It was not always known that smoking was as harmful to smokers and non-smokers as is now generally accepted. The big change in public awareness of the dangers of smoking came about largely through the efforts of C. Everett Koop, who was Surgeon General of the United States from 1982 to 1989. Here is a pertinent quote about his stand on tobacco from Wikipedia:
In his 1988 Report of the Surgeon General, it was reported that nicotine has an addictiveness similar to that of heroin or cocaine. Koop's report was somewhat unexpected, especially by those who expected him to maintain the status quo in regard to his office's position on tobacco products. During his tenure, in 1984, Congress passed legislation providing for new, rotated health warning labels on cigarette packs and required advertising to include the labels. Those labels remain unchanged today. New labels containing graphic depictions of smoking-caused illness and death have been announced by the FDA, but are on hold pending the outcome of tobacco industry legal challenges. Koop issued a challenge to Americans in 1984 to "create a smoke-free society in the United States by the year 2000." As Surgeon General, he released eight reports on the health consequences of tobacco use, including the first report on the health consequences of involuntary tobacco smoke exposure. During Koop's tenure as Surgeon General, smoking rates in the United States declined significantly from 38% to 27%.
Note that he wanted to create a smoke-free society in the United States by the year 2000. He has only been partially successful, but Americans are deeply indebted to him for using his position to expose the terrible dangers of tobacco smoking and at the same time reveal the unscrupulous practices of the tobacco industry. 1988 was not so terribly long ago. Many Americans who were alive at that time have given up cigarettes, but it is painful to see how many young people have taken up smoking when they must realize they are risking their eventual death from lung cancer or emphysema--or both. Cigarette smoking can turn into an addiction that is nearly impossible to break.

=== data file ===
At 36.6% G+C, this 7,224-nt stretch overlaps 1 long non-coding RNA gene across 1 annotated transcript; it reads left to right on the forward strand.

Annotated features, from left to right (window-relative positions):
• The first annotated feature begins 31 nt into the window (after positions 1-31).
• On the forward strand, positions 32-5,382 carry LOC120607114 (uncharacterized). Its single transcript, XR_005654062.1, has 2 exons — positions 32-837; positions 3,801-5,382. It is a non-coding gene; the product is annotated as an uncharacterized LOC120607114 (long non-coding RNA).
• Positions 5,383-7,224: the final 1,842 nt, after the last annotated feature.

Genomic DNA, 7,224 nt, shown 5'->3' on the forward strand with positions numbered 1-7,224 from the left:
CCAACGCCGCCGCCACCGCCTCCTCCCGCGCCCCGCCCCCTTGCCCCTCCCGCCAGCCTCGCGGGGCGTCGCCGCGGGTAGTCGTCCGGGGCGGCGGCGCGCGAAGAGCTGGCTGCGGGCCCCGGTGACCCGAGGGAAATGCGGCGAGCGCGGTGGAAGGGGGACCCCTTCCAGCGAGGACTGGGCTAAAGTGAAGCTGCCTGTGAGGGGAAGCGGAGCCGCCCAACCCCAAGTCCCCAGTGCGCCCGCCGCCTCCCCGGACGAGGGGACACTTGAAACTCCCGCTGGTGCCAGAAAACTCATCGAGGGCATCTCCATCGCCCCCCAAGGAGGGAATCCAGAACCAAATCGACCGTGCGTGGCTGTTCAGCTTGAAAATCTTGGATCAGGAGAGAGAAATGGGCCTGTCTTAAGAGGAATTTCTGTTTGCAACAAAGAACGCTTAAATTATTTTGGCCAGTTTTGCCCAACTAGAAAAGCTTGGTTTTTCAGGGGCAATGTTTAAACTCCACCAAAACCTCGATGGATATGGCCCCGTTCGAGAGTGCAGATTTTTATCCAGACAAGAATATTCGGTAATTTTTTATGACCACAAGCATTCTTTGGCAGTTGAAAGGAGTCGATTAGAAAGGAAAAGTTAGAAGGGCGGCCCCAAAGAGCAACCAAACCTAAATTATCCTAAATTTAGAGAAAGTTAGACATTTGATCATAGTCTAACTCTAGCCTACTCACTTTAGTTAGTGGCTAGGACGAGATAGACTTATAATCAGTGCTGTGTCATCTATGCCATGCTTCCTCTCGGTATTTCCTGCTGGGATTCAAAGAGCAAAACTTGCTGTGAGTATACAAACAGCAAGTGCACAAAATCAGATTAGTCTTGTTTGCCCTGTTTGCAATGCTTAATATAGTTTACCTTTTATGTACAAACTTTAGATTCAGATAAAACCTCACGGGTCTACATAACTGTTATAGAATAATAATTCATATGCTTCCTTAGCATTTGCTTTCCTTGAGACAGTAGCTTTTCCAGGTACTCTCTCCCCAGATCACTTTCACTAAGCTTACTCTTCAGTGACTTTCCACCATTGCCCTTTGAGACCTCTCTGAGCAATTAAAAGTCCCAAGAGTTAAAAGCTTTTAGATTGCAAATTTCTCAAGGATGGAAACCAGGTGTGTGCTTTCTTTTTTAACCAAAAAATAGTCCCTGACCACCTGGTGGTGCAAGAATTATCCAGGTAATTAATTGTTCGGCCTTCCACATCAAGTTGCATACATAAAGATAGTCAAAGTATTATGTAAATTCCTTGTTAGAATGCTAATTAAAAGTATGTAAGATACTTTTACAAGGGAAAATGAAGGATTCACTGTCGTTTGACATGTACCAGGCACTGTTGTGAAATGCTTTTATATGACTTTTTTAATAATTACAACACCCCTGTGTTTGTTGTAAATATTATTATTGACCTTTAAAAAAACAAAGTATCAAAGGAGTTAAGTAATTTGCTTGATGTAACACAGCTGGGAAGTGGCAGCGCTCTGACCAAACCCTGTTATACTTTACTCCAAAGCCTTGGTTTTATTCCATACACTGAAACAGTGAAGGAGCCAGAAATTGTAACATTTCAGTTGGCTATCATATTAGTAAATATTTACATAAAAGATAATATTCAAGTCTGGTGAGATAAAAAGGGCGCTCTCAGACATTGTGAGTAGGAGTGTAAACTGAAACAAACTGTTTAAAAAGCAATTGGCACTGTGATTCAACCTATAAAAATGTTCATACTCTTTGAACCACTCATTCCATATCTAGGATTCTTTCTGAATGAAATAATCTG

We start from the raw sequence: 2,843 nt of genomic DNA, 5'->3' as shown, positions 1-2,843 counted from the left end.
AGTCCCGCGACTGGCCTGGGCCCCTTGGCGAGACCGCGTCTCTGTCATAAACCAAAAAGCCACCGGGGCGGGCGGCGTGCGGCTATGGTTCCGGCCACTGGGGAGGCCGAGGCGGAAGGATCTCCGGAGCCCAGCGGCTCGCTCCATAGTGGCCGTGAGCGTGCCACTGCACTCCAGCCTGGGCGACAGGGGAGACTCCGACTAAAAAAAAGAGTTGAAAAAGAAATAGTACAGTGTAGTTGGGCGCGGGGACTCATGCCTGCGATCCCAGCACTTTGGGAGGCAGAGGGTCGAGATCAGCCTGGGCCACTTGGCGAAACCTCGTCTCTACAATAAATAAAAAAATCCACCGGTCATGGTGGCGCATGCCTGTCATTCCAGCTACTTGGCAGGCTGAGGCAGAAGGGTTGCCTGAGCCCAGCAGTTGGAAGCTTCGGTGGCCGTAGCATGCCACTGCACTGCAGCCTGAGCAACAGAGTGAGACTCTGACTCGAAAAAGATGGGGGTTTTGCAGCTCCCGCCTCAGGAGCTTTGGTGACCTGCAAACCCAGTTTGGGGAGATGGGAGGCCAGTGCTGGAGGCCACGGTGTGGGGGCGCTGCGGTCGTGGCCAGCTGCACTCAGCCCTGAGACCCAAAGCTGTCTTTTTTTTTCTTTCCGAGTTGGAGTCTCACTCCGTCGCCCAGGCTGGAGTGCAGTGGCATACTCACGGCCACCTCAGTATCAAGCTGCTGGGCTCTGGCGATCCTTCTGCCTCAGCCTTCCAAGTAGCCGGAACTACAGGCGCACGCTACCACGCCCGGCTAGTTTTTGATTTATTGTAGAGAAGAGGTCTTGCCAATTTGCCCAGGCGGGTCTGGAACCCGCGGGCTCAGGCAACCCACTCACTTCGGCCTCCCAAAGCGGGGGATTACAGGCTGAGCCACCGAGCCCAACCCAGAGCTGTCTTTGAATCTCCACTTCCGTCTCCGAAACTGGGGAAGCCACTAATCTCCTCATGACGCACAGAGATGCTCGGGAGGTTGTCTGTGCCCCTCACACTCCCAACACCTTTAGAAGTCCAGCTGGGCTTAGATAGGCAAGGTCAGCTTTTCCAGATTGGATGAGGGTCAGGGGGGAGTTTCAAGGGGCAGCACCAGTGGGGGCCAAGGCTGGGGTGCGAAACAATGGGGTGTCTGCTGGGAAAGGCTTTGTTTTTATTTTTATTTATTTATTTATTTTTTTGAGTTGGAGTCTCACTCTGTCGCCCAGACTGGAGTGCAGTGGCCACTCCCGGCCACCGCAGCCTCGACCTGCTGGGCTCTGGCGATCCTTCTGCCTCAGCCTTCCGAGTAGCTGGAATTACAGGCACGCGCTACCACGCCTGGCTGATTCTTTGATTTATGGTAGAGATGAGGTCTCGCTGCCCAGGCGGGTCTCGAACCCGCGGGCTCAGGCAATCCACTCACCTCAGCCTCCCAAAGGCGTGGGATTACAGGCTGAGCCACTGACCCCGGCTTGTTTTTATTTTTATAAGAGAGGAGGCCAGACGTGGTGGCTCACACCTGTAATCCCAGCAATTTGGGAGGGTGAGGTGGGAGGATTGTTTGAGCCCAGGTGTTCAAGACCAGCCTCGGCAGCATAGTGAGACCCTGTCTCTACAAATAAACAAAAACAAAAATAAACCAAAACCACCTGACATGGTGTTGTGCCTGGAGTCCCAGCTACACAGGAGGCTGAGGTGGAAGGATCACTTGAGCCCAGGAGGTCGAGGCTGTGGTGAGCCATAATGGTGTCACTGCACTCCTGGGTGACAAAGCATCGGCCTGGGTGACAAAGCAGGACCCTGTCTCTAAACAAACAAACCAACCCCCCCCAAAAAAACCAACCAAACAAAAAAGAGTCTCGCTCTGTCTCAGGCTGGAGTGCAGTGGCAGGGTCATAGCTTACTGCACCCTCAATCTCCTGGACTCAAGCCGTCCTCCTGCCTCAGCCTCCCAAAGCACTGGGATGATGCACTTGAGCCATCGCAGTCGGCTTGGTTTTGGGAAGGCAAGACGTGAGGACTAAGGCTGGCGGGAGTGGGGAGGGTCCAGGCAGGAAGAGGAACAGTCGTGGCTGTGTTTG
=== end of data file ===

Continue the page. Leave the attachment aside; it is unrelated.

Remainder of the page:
Surgeon General Koop seemed to believe that smoking could be completely eliminated, at least in the United States. That suggests that smoking should not only be banned in public places but that tobacco smoking should be completely banned and abolished everywhere. It would mean prohibiting the manufacture or import of all tobacco products.
Awareness and attitude to the law banning smoking in public places in Osun State, Nigeria
1Department of Community Health, College of Health Sciences, Obafemi Awolowo University, Ile-Ife, Nigeria
2Department of Preventive Medicine, State Specialist Hospital, Asubiaro, Osogbo, Osun-State, Nigeria
3Department of Oral and Maxillofacial Surgery, University of Ibadan, Ibadan, Nigeria
Samuel Anu Olowookere: moc.oohay@erekoowolounas; Ebenezer Gbenga Adepoju: ku.oc.oohay@namrezen; Olalere Omoyosola Gbolahan: moc.oohay@erelnahalobg
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Received 2013 Dec 27; Accepted 2014 Mar 21.
Copyright © 2014 Olowookere et al.; licensee BioMed Central Ltd.
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This study determined the awareness and attitude towards the Osun state prohibition of smoking in public places law.
Descriptive cross-sectional study design. 520 consenting respondents recruited using a convenience sampling method were interviewed using a semi-structured questionnaire covering their smoking pattern, awareness and attitude towards the law of prohibition of smoking in public places in Osun State. Data analyzed using descriptive and chi-square statistics.
Only 38% were aware of the law while none had seen the document. Fifty six percent felt cigarette smoking is a problem that required the law to be implemented, while only 20% agreed that the law will stop tobacco use. The radio (58%), bill boards (45%) and newspapers (44%) were the major sources of awareness of the law. The perception of risk posed to the public and family health by cigarette smoking was poor among the participants.
There is poor awareness and attitude to the law of prohibition of smoking in public places in Osun State. It is necessary to increase sensitization of the general public and enforcement of the law.
Keywords: Law on cigarette smoking prohibition, Public places, Osun state, Nigeria
There are about 1.3 billion smokers in the world and approximately 80% of them live in the developing countries . Previous studies on the burden of tobacco use in Nigeria had reported a prevalence of current smoking as high as 31.9% in some urban areas and as low as 17.6% in the rural areas [2,3]. A recent study in Osogbo, Osun state reported that 8.7% of their study participants were current smokers . Various studies in Nigeria and beyond have also suggested a high level of passive smoking in the general population [2-5]. For example, Desalu et al. in 2011 reported 38.8% of their study population having regular exposure to second hand smoke with 24.4% from public places .